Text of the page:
senecaFUJR6XH4W_1.jpgThis is pretty good, as denunciations of Stoicism go, seductive in its articulateness and energy, and therefore effective, however uninformed.

Which is why it’s so disheartening to see Nietzsche fly off the rails of sanity in the next two paragraphs, accusing the Stoics of trying to ‘impose’ their ‘morality… on nature’, of being ‘no longer able to see [nature] differently’ because of an ‘arrogant’ determination to ‘tyrannise’ nature as the Stoic has tyrannised himself. Then (in some of the least subtle psychological projection you’re ever likely to see, given what we know of Nietzsche’s mad drive for psychological supremacy), he accuses all of philosophy as being a ‘tyrannical drive’, ‘the most spiritual will to power’, to the ‘creation of the world’.

The truth is, indifference really is a power, selectively applied, and living in such a way is not only eminently possible, with a conscious adoption of certain attitudes, but facilitates a freer, more expansive, more adventurous mode of living. Joy and grief are still there, along with all the other emotions, but they are tempered – and, in their temperance, they are less tyrannical.

If we can’t always go to our philosophers for an understanding of Stoicism, then where can we go? One place to start is the Urban Dictionary. Check out what this crowd-sourced online reference to slang gives as the definition of a ‘stoic’:

stoic
Someone who does not give a shit about the stupid things in this world that most people care so much about. Stoics do have emotions, but only for the things in this world that really matter. They are the most real people alive.
Group of kids are sitting on a porch. Stoic walks by.
Kid – ‘Hey man, yur a f**kin f****t an you s**k c**k!’
Stoic – ‘Good for you.’
Keeps going.

You’ve gotta love the way the author manages to make mention of a porch in there, because Stoicism has its root in the word stoa, which is the Greek name for what today we would call a porch. Actually, we’re more likely to call it a portico, but the ancient Stoics used it as a kind of porch, where they would hang out and talk about enlightenment and stuff. The Greek scholar Zeno is the founder, and the Roman emperor Marcus Aurelius the most famous practitioner, while the Roman statesman Seneca is probably the most eloquent and entertaining. But the real hero of Stoicism, most Stoics agree, is the Greek philosopher Epictetus.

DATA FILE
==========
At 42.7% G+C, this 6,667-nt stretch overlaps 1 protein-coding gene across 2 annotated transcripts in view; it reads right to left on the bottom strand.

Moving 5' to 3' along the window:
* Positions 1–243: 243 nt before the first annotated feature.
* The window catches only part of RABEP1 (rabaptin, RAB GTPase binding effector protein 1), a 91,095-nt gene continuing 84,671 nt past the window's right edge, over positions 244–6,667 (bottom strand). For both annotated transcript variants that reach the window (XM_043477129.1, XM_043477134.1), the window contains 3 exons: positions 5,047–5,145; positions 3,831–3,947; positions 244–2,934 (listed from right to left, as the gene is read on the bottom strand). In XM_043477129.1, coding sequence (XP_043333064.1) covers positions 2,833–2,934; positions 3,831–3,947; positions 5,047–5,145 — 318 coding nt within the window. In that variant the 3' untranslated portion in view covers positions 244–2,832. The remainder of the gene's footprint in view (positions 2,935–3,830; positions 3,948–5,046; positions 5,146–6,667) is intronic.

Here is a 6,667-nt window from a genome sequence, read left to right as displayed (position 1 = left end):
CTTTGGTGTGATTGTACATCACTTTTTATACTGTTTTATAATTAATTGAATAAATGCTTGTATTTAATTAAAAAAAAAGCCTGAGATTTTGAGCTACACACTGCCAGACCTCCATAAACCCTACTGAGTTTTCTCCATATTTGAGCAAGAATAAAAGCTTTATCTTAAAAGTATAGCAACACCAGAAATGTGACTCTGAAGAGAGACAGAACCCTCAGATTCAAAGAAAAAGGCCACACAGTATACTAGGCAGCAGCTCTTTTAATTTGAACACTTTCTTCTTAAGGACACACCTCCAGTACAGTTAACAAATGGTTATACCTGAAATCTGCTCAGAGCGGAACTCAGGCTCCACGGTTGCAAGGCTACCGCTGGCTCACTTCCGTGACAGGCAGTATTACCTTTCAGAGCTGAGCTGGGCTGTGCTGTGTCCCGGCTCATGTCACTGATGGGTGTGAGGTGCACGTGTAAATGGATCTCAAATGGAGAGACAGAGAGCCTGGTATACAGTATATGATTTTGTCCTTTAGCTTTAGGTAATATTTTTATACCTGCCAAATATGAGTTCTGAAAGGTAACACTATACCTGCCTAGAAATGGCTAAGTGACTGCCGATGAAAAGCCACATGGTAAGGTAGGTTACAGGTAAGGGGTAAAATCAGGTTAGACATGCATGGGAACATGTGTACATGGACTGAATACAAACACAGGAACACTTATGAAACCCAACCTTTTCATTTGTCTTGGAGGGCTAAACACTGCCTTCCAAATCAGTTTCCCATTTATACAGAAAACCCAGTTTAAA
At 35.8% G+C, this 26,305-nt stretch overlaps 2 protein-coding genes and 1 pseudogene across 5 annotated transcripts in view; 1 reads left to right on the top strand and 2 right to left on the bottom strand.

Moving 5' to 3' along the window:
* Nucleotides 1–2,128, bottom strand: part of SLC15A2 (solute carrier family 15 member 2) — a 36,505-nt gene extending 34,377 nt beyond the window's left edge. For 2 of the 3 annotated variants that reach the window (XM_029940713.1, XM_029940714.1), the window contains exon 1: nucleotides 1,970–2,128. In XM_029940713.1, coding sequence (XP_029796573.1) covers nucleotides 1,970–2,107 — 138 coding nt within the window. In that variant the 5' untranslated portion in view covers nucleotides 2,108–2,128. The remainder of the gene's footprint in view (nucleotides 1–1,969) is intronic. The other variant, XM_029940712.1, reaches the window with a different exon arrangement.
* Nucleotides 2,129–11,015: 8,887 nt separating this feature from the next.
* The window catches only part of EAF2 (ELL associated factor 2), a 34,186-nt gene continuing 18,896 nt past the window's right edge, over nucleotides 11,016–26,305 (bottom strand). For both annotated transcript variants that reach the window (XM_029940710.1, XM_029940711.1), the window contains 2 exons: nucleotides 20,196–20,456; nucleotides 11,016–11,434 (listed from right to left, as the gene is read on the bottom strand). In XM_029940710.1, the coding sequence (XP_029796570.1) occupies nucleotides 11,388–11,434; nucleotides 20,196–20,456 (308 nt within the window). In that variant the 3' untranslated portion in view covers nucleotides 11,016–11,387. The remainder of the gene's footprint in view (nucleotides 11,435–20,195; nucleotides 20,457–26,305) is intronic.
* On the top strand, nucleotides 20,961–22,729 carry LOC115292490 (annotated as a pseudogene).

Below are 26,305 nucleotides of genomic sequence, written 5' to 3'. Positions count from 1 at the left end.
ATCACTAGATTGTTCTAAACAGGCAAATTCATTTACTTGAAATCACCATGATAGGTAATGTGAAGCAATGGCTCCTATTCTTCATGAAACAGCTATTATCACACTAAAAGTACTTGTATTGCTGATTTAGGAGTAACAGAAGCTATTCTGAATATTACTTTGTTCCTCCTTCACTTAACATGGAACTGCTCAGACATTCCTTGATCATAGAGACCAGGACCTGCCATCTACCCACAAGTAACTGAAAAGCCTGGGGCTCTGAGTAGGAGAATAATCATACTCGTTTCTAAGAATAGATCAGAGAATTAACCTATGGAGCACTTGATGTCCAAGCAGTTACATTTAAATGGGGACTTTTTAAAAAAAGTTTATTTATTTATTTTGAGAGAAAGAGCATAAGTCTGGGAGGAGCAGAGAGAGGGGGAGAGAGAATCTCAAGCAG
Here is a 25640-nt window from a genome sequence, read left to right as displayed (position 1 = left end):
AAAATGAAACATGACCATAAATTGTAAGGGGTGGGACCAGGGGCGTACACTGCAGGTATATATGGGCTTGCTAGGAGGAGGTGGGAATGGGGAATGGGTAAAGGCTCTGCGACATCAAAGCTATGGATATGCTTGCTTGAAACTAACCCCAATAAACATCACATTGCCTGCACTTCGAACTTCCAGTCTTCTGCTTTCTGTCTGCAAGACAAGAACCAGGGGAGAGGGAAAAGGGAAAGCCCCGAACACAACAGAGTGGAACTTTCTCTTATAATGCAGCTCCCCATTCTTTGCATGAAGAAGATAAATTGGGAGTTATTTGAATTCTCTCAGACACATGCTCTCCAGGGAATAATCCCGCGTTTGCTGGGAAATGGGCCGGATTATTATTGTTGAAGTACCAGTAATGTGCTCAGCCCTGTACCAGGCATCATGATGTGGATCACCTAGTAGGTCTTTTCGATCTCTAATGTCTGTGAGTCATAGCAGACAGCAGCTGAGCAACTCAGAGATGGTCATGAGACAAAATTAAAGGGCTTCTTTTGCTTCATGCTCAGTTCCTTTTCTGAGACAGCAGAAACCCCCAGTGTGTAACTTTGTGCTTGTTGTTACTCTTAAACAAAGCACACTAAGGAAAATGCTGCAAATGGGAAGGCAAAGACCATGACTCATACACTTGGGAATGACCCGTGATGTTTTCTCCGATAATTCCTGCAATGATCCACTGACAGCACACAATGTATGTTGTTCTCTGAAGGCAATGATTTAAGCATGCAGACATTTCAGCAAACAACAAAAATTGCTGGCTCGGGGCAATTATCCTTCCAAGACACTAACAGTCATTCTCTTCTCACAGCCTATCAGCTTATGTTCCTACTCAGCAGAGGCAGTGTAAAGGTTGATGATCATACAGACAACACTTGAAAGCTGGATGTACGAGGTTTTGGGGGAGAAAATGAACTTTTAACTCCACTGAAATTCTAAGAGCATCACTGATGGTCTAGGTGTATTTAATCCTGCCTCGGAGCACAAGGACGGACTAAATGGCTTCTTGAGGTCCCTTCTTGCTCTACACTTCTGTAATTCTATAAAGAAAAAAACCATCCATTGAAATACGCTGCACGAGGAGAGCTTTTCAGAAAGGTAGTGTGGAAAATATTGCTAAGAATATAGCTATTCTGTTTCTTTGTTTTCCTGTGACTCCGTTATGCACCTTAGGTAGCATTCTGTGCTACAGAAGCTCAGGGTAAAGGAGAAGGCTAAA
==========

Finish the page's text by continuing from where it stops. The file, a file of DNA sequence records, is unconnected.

He’d been a slave, which gives his words a credibility that the other Stoics, for all the hardships they endured, can’t quite match. He spoke to his pupils, who later wrote down his words. These are the only words we know today as Epictetus’, consisting of two short works, the Enchiridion and the Discourses, along with some fragments. Among those whom Epictetus taught directly is Marcus Aurelius (another Stoic philosopher who did not necessarily expect to be read; his Meditations were written expressly for private benefit, as a kind of self-instruction).

Among those Epictetus has taught indirectly is a whole cast of the distinguished, in all fields of endeavour. One of these is the late US Navy Admiral James Stockdale. A prisoner of war in Vietnam for seven years during that conflict, he endured broken bones, starvation, solitary confinement, and all other manner of torture. His psychological companion through it all were the teachings of Epictetus, with which he had familiarised himself after graduating from college and joining the Navy, studying philosophy at Stanford University on the side. He kept those teachings close by in Vietnam, never letting them leave his mind even when things were at their most dire. Especially then. He knew what they were about, those lessons, and he came to know their application much better than anyone should have to.

Stockdale wrote a lot about Epictetus, in speeches and memoirs and essays, but if you want to travel light (and, really, what Stoic doesn’t?), the best thing you could take with you is a speech he gave at King’s College London in 1993, published as Courage Under Fire: Testing Epictetus’s Doctrines in a Laboratory of Human Behavior (1993). That subtitle is important. Epictetus once compared the philosopher’s lecture room to a hospital, from which the student should walk out in a little bit of pain. ‘If Epictetus’s lecture room was a hospital,’ Stockdale writes, ‘my prison was a laboratory – a laboratory of human behaviour. I chose to test his postulates against the demanding real-life challenges of my laboratory. And as you can tell, I think he passed with flying colours.

Stockdale rejected the false optimism proffered by Christianity, because he knew, from direct observation, that false hope is how you went insane in that prison. The Stoics themselves believed in gods, but ultimately those resistant to religious belief can take their Stoicism the way they take their Buddhism, even if they can’t buy into such concepts as karma or reincarnation. What the whole thing comes down to, distilled to its briefest essence, is making the choice that choice is really all we have, and that all else is not worth considering.Who […] is the invincible human being?’ Epictetus once asked, before answering the question himself: ‘One who can be disconcerted by nothing that lies outside the sphere of choice.’